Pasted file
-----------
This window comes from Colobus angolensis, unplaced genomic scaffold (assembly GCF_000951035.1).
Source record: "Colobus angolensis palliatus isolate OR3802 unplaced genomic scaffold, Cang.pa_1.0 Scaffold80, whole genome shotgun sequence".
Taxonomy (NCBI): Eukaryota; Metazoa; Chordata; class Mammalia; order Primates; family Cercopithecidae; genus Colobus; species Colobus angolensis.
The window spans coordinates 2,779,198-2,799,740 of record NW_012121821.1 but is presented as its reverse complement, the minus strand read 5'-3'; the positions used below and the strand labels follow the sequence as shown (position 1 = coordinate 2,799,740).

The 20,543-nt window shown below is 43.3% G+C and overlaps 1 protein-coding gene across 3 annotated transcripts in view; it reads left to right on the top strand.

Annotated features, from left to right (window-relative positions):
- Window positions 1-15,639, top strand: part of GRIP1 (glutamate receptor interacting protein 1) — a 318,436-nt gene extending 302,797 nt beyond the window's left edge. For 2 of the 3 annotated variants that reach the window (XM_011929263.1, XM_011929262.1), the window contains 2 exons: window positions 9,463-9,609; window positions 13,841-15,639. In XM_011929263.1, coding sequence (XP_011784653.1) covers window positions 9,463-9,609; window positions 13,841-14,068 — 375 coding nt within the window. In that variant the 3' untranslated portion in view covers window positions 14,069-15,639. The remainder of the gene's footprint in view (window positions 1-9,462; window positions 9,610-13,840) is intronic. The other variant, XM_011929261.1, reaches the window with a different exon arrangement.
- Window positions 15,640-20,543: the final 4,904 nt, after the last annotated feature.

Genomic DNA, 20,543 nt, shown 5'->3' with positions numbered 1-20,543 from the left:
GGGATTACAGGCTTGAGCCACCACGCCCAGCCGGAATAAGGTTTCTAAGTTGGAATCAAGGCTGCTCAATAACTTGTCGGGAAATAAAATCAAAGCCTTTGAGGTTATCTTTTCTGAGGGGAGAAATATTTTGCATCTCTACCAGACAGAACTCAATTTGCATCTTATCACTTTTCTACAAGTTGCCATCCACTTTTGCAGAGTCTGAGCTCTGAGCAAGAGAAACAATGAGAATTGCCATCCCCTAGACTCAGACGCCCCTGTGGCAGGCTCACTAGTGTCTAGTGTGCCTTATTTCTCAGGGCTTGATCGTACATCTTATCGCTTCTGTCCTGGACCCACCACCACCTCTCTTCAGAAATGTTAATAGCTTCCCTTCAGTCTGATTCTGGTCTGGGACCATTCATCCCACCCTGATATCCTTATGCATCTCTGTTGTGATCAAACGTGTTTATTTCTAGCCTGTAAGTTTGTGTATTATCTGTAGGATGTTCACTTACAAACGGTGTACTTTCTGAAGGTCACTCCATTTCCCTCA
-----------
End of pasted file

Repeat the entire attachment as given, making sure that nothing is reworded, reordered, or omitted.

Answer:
This window comes from Colobus angolensis, unplaced genomic scaffold (assembly GCF_000951035.1).
Source record: "Colobus angolensis palliatus isolate OR3802 unplaced genomic scaffold, Cang.pa_1.0 Scaffold80, whole genome shotgun sequence".
Taxonomy (NCBI): Eukaryota; Metazoa; Chordata; class Mammalia; order Primates; family Cercopithecidae; genus Colobus; species Colobus angolensis.
The window spans coordinates 2,779,198-2,799,740 of record NW_012121821.1 but is presented as its reverse complement, the minus strand read 5'-3'; the positions used below and the strand labels follow the sequence as shown (position 1 = coordinate 2,799,740).

The 20,543-nt window shown below is 43.3% G+C and overlaps 1 protein-coding gene across 3 annotated transcripts in view; it reads left to right on the top strand.

Annotated features, from left to right (window-relative positions):
- Window positions 1-15,639, top strand: part of GRIP1 (glutamate receptor interacting protein 1) — a 318,436-nt gene extending 302,797 nt beyond the window's left edge. For 2 of the 3 annotated variants that reach the window (XM_011929263.1, XM_011929262.1), the window contains 2 exons: window positions 9,463-9,609; window positions 13,841-15,639. In XM_011929263.1, coding sequence (XP_011784653.1) covers window positions 9,463-9,609; window positions 13,841-14,068 — 375 coding nt within the window. In that variant the 3' untranslated portion in view covers window positions 14,069-15,639. The remainder of the gene's footprint in view (window positions 1-9,462; window positions 9,610-13,840) is intronic. The other variant, XM_011929261.1, reaches the window with a different exon arrangement.
- Window positions 15,640-20,543: the final 4,904 nt, after the last annotated feature.

Genomic DNA, 20,543 nt, shown 5'->3' with positions numbered 1-20,543 from the left:
GGGATTACAGGCTTGAGCCACCACGCCCAGCCGGAATAAGGTTTCTAAGTTGGAATCAAGGCTGCTCAATAACTTGTCGGGAAATAAAATCAAAGCCTTTGAGGTTATCTTTTCTGAGGGGAGAAATATTTTGCATCTCTACCAGACAGAACTCAATTTGCATCTTATCACTTTTCTACAAGTTGCCATCCACTTTTGCAGAGTCTGAGCTCTGAGCAAGAGAAACAATGAGAATTGCCATCCCCTAGACTCAGACGCCCCTGTGGCAGGCTCACTAGTGTCTAGTGTGCCTTATTTCTCAGGGCTTGATCGTACATCTTATCGCTTCTGTCCTGGACCCACCACCACCTCTCTTCAGAAATGTTAATAGCTTCCCTTCAGTCTGATTCTGGTCTGGGACCATTCATCCCACCCTGATATCCTTATGCATCTCTGTTGTGATCAAACGTGTTTATTTCTAGCCTGTAAGTTTGTGTATTATCTGTAGGATGTTCACTTACAAACGGTGTACTTTCTGAAGGTCACTCCATTTCCCTCA